Interpreters of the Era
Right away, commencement speakers have a profound challenge….
Ah, but let’s put our introduction on hold, for Tom Hanks, speaking of truth, has just raised the bar to magnificent heights (at Harvard on May 25):
Now back to what we were about to say….but how do you follow Hanks?
As humanity’s future becomes ever more challenging, many students feel that their parents’ generation has fostered almost irredeemable catastrophes, that we have failed environmentally, politically, morally, and spiritually. Even our air and water are threatened. Not to mention we continue to stockpile weapons that could radically alter life on Earth in minutes.
Clarion calls for environmental sanity, for example, from as far back as Rachel Carson and Aldo Leopold have proven real and prescient. As we lose bees, we destroy the cycle of life. As we heat glaciers, we flood our cities. As we burn coal, we breathe toxins.
Writer Toni Morrison was among the first commencement speakers to directly address the possibility of a diminishing rather than expanding future. At Wellesley College in 2004, she stated:
“…I’m not going to talk anymore about the future; because I’m hesitant to describe or predict; because I’m not even certain that it exists. That is to say, I’m not certain that somehow, perhaps, a burgeoning ménage a trois of political interests, corporate interests, and military interests will not prevail and literally annihilate an inhabitable, humane future.”
Environmentalist Paul Hawken followed suit in 2009 at the University of Portland:
“You are going to have to figure out what it means to be a human being on Earth at a time when every living system is declining, and the rate of decline is accelerating. Kind of a mind-boggling situation… This planet came with a set of instructions, but we seem to have misplaced them. Important rules like don’t poison the water, soil, or air, don’t let the earth get overcrowded, and don’t touch the thermostat have been broken.”
Professor E. O. Wilson in 2011 at the University of North Carolina added:
“… this is the time we either will settle down as a species or completely wreck the planet.”
We now confront nothing less than a planetary reckoning, a sixth extinction. Many forefront nonprofits, such as the International Rescue Committee (aiding refugees in crisis) and Ashoka (supporting systemic social change), essentially work at sustaining humanity’s viable existence on Earth.
So to the commencement speakers of 2023, interpreters of the era, the world is listening. Your voice, your unique message, must find traction, resonance and relevance well beyond the diminishing simplicity of bromides and platitudes. In these crucial years of human evolution, graduating students worldwide are of course eager to learn how they might best lead transformative change.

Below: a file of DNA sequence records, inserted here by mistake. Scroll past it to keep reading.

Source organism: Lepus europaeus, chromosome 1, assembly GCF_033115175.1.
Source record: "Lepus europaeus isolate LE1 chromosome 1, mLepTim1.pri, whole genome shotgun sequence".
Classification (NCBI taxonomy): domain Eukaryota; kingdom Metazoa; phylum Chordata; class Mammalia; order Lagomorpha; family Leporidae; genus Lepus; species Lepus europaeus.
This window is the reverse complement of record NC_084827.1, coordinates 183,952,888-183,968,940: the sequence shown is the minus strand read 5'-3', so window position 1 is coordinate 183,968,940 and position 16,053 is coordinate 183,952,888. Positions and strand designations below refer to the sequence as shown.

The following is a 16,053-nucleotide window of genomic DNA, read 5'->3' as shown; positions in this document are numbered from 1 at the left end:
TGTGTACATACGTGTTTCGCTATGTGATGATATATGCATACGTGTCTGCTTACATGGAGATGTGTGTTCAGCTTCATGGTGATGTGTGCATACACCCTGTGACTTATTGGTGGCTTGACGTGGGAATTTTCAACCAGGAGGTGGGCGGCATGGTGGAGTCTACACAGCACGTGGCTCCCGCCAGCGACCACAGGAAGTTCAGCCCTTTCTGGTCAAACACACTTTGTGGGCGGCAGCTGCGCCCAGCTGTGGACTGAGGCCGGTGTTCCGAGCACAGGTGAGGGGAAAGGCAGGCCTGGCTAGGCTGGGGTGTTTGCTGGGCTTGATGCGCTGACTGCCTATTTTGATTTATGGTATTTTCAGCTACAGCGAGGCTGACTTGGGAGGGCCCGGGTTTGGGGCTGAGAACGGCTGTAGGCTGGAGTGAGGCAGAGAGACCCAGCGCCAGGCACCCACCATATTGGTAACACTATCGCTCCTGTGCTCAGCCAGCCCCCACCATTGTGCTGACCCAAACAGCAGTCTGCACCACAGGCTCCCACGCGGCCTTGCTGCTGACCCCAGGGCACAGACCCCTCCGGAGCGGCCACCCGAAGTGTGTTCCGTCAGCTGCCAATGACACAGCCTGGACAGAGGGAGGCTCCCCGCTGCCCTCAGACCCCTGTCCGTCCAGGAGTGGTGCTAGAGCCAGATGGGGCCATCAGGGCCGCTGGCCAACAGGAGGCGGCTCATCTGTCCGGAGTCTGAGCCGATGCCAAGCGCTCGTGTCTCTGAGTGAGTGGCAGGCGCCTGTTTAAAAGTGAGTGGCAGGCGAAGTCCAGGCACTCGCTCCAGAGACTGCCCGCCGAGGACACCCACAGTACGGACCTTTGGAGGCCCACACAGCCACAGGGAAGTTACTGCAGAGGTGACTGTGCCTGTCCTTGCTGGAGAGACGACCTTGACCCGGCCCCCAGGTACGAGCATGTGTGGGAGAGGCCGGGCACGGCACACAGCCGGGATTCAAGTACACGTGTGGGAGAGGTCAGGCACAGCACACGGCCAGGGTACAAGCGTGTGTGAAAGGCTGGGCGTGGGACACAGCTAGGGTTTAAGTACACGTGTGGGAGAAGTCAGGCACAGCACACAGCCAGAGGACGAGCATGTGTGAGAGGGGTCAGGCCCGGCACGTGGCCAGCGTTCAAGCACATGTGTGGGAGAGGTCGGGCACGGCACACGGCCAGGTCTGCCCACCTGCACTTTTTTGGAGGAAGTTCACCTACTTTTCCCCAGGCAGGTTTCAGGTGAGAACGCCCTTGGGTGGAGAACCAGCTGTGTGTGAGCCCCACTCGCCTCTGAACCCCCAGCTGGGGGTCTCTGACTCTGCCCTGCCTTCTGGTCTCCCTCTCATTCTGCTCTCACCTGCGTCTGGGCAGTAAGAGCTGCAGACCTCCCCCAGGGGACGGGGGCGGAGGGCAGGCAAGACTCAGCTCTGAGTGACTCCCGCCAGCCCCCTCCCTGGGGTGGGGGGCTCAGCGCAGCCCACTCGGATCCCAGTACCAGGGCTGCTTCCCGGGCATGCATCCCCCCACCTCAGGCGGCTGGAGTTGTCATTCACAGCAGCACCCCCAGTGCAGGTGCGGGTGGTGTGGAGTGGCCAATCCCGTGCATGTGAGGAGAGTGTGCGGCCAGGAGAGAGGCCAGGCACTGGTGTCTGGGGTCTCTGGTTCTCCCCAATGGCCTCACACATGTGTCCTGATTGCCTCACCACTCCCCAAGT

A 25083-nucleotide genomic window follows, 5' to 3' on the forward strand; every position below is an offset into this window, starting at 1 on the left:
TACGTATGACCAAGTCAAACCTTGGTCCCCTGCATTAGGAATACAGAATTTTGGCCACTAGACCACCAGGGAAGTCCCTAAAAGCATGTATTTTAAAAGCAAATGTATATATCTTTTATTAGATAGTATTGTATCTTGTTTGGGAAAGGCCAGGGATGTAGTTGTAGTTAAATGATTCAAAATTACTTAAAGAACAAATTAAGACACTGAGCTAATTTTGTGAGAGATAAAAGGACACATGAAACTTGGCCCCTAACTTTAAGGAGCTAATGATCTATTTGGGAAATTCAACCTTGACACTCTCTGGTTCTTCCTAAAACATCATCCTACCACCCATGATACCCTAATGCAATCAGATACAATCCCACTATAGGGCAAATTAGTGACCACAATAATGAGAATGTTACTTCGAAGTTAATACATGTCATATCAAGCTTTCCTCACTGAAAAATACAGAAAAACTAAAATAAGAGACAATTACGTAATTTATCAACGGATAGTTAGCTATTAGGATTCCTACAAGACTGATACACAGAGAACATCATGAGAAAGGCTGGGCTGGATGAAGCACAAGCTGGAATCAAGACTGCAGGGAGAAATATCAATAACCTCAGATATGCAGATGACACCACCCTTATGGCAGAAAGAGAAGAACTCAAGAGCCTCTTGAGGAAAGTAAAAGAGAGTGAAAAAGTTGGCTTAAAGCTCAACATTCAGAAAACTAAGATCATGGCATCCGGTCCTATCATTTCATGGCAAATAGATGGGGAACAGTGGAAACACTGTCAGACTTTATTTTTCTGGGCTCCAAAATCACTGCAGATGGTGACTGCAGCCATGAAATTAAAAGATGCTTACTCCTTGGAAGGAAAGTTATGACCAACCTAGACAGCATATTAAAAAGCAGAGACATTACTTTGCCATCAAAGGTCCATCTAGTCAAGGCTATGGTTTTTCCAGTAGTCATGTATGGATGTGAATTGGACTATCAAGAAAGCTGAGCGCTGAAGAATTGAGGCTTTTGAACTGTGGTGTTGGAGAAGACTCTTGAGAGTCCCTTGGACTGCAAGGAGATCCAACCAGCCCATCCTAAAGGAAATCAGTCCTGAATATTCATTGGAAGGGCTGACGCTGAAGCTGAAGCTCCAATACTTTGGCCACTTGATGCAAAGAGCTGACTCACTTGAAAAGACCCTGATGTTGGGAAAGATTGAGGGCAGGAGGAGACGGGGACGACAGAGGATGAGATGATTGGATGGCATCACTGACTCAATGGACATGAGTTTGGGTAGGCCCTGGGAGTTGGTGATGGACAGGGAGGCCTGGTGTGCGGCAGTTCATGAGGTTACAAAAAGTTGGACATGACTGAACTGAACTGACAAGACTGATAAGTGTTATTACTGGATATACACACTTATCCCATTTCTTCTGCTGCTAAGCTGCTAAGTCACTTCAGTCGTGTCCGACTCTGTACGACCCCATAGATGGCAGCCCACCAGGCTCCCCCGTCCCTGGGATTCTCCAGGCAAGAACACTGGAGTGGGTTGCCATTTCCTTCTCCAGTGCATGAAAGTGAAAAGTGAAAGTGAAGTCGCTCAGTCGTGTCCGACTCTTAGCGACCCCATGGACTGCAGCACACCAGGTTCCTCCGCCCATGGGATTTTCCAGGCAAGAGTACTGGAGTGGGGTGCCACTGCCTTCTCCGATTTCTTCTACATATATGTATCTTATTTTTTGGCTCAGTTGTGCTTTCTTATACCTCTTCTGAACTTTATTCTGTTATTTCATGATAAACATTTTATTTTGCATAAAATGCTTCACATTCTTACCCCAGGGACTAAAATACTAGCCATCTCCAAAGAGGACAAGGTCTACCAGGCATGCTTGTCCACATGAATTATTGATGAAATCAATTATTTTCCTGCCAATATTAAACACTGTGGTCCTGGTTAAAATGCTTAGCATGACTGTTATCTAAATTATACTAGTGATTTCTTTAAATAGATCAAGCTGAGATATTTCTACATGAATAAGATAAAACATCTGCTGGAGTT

You have the magnificent, all encompassing job of helping analyze and clarify the challenges ahead.
As for the rest of us, may we re-visit these 35 deeply inspiring speeches with open hearts and minds, celebrating our constant commencements into tomorrow, finding new ways to participate in and encourage positive change, in all its many guises and incarnations. Though some of these addresses were given decades ago, they are as relevant as current ones, perhaps increasingly so — such as President John F. Kennedy in 1963 eloquently and passionately urging the world to embrace the very real possibility of creating worldwide peace.
~ Tony Balis
P. S. To set the tone, here’s a short, animated, music video by be-the-change rapper Nimo Patel (2017) that highlights the joys of moving from darkness to light.
The 35 Most Empowering and Inspirational Commencement Addresses Ever!
Jacinda Ardern (2022) Harvard University
Oprah Winfrey (2018) University of Southern California
Donovan Livingston (2016) Harvard Graduate School of Education
Michelle Obama (2015) Tuskegee University
Jim Carrey (2014) Maharishi University
Billy Kanoi (2014) Hawai’i Pacific Univeristy
Tim Minchin (2013) University of Western Australia
George Saunders (2013) Syracuse University
Barack Obama (2012) Barnard College
Neil Gaiman (2012) University of the Arts
Stephen Colbert (2011) Northwestern University
E. O. Wilson (2011) University of North Carolina
Meryl Streep (2010) Barnard College
Paul Hawken (2009) University of Portland
J. K. Rowling (2008) Harvard University
Barbara Kingsolver (2008) Duke University
Alice Greenwald (2007) Sarah Lawrence College
David Foster Wallace (2005) Kenyon College
Sir Ken Robinson (2005) Rhode Island School of Design
Steve Jobs (2005) Stanford University
Toni Morrison (2004) Wellesley College
Bono (2004) University of Pennsylvania
Wally Lamb (2003) Connecticut College
Martha Nussbaum (2003) Georgetown University
Russell Baker (1995) Connecticut College
Gloria Steinem (1987) Tufts University
Margaret Atwood (1983) University of Toronto
Ursula le Guin (1983) Mills College
William H. Gass (1979) Washington University
John F. Kennedy (1963) American University
George C.Marshall (1947) Harvard University
Ralph Waldo Emerson (1838) Harvard Divinity School